For When You Can't Have The Real Thing
[ start | index | login ]
start > dave > experiments > Switch Topology > python pysnmp

python pysnmp

Created by dave. Last edited by dave, 16 years and 286 days ago. Viewed 3,918 times. #7
[diff] [history] [edit] [rdf]


Well I wanted a database, and the only interface I had through perl was their pseudo-OO interface. I figured if I have to mess around with objects, why restrict myself to half-assed perl objects when I could use whole-assed python objects instead?


  • Required: pyasn1 (0.0.6a used here) and pycrypto (2.0.1 used here)
  • Perl likes periods in its OID strings; python likes commas:
tpFdbAddressOID = (1,3,6,1,2,1,17,4,3,1,1)
tpFdbPortOID    = (1,3,6,1,2,1,17,4,3,1,2)
ethPortNameOID  = (1,3,6,1,2,1,2,2,1,2)
ethArpOID       = (1,3,6,1,2,1,4,22,1,2)
  • Working code lifted pretty much verbatum from >> -- pretty slickly done.
  • Performance: Scanning the same snmp tables through pysnmp as was done with Perl through Net::SNMP takes longer: perl took 1m 15s, python took 2m 5s. So performance FTL. This might be because python connects every time for each table scanned, while Perl connects once to each switch and can read multiple tables out during a single connection. The question is, if I only want part of each table, is it faster to slurp a superset of data that I want and parse it down in the program, or to make the individual queries like I am currently doing?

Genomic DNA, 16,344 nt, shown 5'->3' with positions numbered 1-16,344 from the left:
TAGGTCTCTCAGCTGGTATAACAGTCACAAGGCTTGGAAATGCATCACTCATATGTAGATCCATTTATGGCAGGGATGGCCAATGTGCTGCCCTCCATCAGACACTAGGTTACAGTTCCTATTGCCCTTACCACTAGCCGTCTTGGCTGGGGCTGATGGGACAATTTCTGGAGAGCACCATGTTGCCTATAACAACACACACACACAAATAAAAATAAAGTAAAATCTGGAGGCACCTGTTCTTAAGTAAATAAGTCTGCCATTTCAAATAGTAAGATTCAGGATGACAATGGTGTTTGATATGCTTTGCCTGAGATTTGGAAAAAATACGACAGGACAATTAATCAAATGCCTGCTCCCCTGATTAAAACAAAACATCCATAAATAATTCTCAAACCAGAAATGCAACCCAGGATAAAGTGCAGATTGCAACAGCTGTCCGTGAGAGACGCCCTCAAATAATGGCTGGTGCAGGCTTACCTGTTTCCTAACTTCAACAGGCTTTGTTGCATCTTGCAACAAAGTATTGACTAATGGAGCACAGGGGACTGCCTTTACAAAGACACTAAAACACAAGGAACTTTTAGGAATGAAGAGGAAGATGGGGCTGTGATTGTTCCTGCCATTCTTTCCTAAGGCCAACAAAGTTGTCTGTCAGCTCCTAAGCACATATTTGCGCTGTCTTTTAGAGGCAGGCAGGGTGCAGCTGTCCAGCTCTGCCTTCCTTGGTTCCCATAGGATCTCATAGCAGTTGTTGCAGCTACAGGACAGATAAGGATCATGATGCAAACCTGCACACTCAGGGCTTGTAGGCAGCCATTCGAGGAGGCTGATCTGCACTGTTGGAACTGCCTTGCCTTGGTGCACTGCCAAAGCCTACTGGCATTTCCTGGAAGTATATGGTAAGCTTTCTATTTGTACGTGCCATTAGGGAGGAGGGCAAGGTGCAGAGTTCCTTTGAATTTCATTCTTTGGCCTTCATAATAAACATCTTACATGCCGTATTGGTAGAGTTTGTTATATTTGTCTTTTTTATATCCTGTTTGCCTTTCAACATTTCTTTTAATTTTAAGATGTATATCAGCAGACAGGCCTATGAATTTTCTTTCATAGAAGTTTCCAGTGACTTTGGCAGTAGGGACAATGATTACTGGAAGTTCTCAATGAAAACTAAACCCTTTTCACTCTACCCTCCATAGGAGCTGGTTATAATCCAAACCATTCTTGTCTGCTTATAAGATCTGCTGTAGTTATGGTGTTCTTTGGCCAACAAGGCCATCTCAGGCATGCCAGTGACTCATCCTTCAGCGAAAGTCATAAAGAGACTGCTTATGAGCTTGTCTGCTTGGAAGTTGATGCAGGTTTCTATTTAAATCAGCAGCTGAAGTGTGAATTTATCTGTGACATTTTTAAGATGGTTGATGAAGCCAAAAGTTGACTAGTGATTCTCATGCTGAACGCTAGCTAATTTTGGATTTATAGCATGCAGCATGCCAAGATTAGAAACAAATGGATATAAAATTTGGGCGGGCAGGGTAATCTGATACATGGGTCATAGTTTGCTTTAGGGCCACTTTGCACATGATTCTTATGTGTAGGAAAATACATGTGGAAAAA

• the objects returned by the query (when you do a nextCmd) is a list; each list is composed of a single list; that list has two members, the OID, and the data. So if you are dealing with, say, tpFdbPortTable from above, you need to unpack it into the data like this:
for row in tpFdbPortTable:
        # each row is a list, which has a single list.
        (oid, destination) = row[0]
        # the target MAC is the last six components of the oid.
        target = ""
        for component in oid[-6:]:
            target = target + ':' + str(component)
        target = target[1:]
        print "Switch:", switch, "Target:", target, "Destination:", destination
  • I think the "correct" way to do this is to use the dictresult() function; but I can't for the life of me figure out how it would be more compact to use it.
no comments | post comment
This is a collection of techical information, much of it learned the hard way. Consider it a lab book or a /info directory. I doubt much of it will be of use to anyone else.

Useful: | Copyright 2000-2002 Matthias L. Jugel and Stephan J. Schmidt